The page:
‘I drink a bottle of wine most evenings after work, and often take codeine to help me get to sleep. I am also on long-term antidepressants, as are a lot of my colleagues.’

‘I was drinking to excess in the evenings and this caused a marriage breakdown. I tackled this with help of family and I now only have alcohol on special occasions, I would not say I was an alcoholic but it could easily have gone that way as I was using alcohol to relieve the stress. I was then prescribed antidepressants by my GP which I still take now. I’ve handed my resignation into my partnership and I hope to do more locum-type work when my notice period ends in March next year.’

Negative perceptions

‘The “pointless crap” gets me down as does the workload and the persistent negative press. I find the on call days can be awful, that’s the really stressy/ burnout part. I feel the future of general practice is very depressing. The government seem to feel we can be replaced with a nurse practitioner or an app, well good luck with that and when secondary care is drowning it will be too late.’

‘I am completely sick of it. No one pays me any more for seeing what once would have been entire day’s patients in a single morning clinic. I just get the pleasure of dealing with more complaints and rising indemnity fees. In fact my pay was effectively cut by 2.2% in June when my indemnity fees went up 12% this year. I pay the fees out of my own salary and it costs me £680 a month for doing 2 1/2 days a week. My practice refused to cover the cost.’

Unsafe care

‘I have a feeling that I am working within an entire system which is unsafe, where the workload pressures have long since exceeded capacity, and where the basic infrastructure is so degraded that it makes my job more difficult, rather than easier.’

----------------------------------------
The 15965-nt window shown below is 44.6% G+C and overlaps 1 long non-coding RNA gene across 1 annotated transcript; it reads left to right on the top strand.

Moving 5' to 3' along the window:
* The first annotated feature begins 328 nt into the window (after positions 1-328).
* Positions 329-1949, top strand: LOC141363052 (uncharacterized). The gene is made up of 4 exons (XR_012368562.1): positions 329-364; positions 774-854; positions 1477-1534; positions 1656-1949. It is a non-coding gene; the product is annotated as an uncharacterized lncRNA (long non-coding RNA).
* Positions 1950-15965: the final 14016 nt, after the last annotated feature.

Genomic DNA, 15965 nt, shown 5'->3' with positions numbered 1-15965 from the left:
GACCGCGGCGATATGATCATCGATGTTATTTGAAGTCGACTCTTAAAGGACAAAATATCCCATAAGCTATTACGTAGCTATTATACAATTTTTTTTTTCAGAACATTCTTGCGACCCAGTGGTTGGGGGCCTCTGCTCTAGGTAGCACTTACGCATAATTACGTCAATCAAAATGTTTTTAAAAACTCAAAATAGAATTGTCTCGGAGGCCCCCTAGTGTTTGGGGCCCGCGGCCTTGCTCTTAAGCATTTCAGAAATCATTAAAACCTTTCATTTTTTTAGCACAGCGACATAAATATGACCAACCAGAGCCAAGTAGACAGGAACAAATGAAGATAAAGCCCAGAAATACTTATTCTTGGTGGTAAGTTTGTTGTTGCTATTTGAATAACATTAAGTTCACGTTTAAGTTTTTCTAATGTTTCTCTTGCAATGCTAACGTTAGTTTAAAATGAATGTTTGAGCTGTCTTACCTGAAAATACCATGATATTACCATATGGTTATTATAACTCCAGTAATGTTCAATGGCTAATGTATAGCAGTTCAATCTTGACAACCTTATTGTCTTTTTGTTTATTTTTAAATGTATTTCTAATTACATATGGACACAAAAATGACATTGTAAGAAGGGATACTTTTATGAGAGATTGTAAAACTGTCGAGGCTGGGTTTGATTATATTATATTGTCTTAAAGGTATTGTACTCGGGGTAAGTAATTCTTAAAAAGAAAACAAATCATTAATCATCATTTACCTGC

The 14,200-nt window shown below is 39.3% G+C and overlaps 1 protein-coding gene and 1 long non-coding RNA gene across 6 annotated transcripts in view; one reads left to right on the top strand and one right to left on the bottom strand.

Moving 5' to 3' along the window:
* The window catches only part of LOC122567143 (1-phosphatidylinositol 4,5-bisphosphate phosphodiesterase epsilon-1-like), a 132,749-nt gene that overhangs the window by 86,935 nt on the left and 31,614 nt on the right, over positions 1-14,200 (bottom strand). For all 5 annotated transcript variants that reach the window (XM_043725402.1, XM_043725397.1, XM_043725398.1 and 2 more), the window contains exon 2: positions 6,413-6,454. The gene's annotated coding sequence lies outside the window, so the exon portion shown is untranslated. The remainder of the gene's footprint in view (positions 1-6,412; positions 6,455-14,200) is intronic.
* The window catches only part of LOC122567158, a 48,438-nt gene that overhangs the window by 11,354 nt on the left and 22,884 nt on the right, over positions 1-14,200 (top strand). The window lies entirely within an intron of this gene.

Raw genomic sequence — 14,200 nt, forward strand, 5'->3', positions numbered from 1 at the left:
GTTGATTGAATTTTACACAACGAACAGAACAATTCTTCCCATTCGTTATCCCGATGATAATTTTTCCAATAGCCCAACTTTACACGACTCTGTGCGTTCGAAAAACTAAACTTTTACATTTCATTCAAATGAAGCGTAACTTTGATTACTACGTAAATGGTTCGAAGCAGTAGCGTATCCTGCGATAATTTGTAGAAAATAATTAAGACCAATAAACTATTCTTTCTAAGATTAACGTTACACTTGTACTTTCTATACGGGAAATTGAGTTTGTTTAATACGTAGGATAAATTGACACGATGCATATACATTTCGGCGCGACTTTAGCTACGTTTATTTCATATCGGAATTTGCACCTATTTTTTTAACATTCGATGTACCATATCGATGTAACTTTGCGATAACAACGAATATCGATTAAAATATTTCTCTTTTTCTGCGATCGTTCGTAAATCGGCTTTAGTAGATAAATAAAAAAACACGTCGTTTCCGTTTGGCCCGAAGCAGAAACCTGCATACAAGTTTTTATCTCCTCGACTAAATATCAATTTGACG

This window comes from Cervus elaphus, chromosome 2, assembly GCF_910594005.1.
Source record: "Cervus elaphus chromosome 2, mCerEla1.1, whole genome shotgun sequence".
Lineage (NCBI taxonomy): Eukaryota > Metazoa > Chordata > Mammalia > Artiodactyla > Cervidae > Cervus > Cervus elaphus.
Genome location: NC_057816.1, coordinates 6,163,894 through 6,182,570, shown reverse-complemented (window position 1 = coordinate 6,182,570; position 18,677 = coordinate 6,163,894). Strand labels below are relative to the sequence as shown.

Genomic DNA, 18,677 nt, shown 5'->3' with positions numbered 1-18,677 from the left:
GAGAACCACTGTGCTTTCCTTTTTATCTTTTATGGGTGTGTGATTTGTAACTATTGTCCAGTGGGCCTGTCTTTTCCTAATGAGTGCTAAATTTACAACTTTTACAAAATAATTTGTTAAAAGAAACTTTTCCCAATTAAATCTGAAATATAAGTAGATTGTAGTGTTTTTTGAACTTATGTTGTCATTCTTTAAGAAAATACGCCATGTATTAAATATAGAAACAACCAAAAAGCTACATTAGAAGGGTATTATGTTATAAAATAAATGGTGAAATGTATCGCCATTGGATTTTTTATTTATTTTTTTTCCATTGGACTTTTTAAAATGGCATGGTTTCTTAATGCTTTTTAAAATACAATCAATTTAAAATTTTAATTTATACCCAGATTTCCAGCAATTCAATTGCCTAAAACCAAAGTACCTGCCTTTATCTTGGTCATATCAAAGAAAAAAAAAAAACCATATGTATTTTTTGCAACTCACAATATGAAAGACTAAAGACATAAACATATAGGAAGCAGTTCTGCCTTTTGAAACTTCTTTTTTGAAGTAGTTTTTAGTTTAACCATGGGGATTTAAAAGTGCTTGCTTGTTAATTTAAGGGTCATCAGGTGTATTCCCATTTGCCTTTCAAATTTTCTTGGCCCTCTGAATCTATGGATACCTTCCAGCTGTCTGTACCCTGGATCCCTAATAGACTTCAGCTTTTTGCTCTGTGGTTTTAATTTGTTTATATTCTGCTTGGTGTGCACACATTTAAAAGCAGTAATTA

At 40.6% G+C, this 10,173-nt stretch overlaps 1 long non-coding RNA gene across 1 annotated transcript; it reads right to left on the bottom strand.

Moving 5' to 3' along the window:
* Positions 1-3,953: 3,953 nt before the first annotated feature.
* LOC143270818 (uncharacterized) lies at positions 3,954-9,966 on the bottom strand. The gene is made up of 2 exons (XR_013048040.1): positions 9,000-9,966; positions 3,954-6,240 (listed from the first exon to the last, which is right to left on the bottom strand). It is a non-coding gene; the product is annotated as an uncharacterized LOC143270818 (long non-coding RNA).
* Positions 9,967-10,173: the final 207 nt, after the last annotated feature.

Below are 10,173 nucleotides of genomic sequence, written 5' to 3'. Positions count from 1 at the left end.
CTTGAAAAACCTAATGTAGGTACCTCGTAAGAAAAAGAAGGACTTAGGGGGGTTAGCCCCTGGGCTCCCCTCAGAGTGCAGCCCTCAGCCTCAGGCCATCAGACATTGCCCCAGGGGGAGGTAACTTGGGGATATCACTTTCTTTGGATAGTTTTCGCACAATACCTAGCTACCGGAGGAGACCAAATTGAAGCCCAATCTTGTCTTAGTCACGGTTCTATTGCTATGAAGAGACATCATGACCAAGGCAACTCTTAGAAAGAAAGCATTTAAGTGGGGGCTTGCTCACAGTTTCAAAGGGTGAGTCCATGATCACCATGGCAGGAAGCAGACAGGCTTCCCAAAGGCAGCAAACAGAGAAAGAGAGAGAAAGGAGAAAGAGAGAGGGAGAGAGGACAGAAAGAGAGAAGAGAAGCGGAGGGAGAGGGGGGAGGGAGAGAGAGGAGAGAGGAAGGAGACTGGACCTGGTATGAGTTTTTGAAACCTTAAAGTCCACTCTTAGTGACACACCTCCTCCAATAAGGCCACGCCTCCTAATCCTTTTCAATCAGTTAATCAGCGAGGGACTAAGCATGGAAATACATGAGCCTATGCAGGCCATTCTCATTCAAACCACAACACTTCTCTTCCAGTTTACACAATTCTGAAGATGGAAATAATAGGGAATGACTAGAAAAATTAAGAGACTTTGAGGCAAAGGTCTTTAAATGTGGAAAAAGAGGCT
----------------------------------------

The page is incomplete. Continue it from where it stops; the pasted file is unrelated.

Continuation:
I am completely sick of it.

‘I am surrounded by constraints on investigating, referring and managing patients that cripple my ability to function. I can no longer rely on the rest of the system to counteract any errors I might make, and indeed the rest of the system seems to be making numerous errors.’

‘It takes a lot of concentration to carry out our job, particularly with increased comorbidity and complexity. I find it a struggle to spot patterns emerging and hence get a definitive diagnosis. As a result I’ve scaled down my out-of-hours commitment to spare myself for the day job.’

The personal effect

‘I didn’t realise how bad it was until I snapped and shouted at a member of staff, then broke down in tears at partner meeting when discussed. I took two weeks off and had planmed to reduce sessions at the surgery, but realised that wasn’t enough for me. I no longer wanted to be at the surgery I had originally planned to retire from and so instead resigned and found a new practice.’

‘Personally, I find the worry at the end of the day and sleeplessness most troublesome because I have been too busy and the day is a blur.’

If you are worried about your health, then you are able to access free counselling in England from the GP Health Service. Click here for more details.